Readings for 30th Sunday in ordinary time: EX 22: 20-26; PS 18: 2-4, 47, 51, I THES 1:5C-10; MT 22: 36-40.
Today's readings raise the question of usury -- a word we don't often hear today, though its reality is part of the air we breathe.
Wikipedia defines usury as: ". . . the practice of making unethical or immoral monetary loans intended to unfairly enrich the lender. A loan may be considered usurious because of excessive or abusive interest rates or other factors, but according to some dictionaries, simply charging any interest at all can be considered usury."
In the light of that definition, consider the following:
* Last Sunday's New York Times editorial addressed President Obama's proposal that interest rates on loans to veterans be capped at 36 percent. The editorial began by saying that "poor and working-class people across the country are being driven into poverty and default by deceptively packaged, usuriously priced loans." The NYT editorial board argued that the 36 percent interest cap should be extended to all U.S. citizens. Thirty-six percent!
* The same editors reported a case where ". . . (A) South Carolina lender gave a service member a $1,615 title loan on a 13-year-old car and charged $15,613 in interest -- an annual rate of 400 percent -- without violating federal law."
* Despite such surprises, Wednesday's NYT edition ran another story headed "States Ease Interest Rate Laws that Protected Poor Borrowers." It reported that lenders such as Citigroup, One Main, Springleaf, and the American Financial Services Association claim a need to jack up interest rates on their poorest customers in order to keep their rates in line with their own increased business expenses for rent, electricity, and gasoline.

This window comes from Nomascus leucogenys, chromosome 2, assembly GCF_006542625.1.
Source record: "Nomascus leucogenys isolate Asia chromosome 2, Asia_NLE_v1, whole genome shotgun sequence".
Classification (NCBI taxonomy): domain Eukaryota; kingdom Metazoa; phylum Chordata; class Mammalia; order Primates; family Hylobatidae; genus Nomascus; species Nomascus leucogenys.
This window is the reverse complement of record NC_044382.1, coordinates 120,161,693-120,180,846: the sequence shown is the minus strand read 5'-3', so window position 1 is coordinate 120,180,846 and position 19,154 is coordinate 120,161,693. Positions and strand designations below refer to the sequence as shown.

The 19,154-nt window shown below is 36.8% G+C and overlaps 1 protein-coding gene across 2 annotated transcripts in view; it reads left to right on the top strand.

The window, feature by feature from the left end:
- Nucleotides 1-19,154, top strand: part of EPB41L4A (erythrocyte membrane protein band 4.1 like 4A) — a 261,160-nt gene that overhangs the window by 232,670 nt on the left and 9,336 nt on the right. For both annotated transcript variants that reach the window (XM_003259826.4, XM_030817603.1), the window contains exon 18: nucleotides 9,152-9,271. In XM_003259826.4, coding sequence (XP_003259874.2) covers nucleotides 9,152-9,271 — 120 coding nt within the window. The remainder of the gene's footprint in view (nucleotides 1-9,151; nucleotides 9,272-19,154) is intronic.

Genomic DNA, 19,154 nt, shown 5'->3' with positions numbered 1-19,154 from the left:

* Meanwhile the prime interest rate for bankers and corporate high rollers is 3.25 percent.
* Last June U.S. Senate Republicans shot down Elizabeth Warren's Bank on Students Emergency Loan Refinancing Act. The bill would have allowed people with federal and private debt to refinance their loans at 3.86 percent. That would have given relief to more than 25 million borrowers owing $1.2 trillion in student loans. The GOP objected partly because the Refinancing Act would have created a new tax on millionaires to offset the lower interest rates.
The practices just described raise the question: how much interest can be charged before the rate becomes usurious? Today's liturgy of the word suggests an answer.
Begin with a consideration of today's gospel.
There Jesus is asked a question consistently addressed to rabbis and to wise persons in all traditions. "Which is the greatest of God's commandments?"
The question is reminiscent of the familiar cartoon where the bedraggled seeker climbs up that mountain, confronts the guru sitting in front of his cave and asks him, "What's the purpose of life?" That's really the gist of the question presented to Jesus. What is life's purpose?
Jesus' response is not humorous as we're always led to expect from those cartoons. His answer is not even surprising. Instead, it's the standard one usually given by rabbis and wise people: "Look within," he advises. "Find Ultimate Reality and devote yourself entirely to it. And then love that Reality's every manifestation beginning with the people closest to you and finishing with the trees, soil, rocks, and cockroaches."
That's the meaning of Jesus' response in today's gospel. It mirrored perfectly the answer, for instance, of Rabbi Hillel, one of Jesus' near contemporaries. Both of them said, "Love God with all your heart, mind, and spirit -- and your neighbor as yourself. That's the greatest commandment," they agreed. "That's the purpose of life. That summarizes all the content of humanity's Holy Books. All the rest is commentary."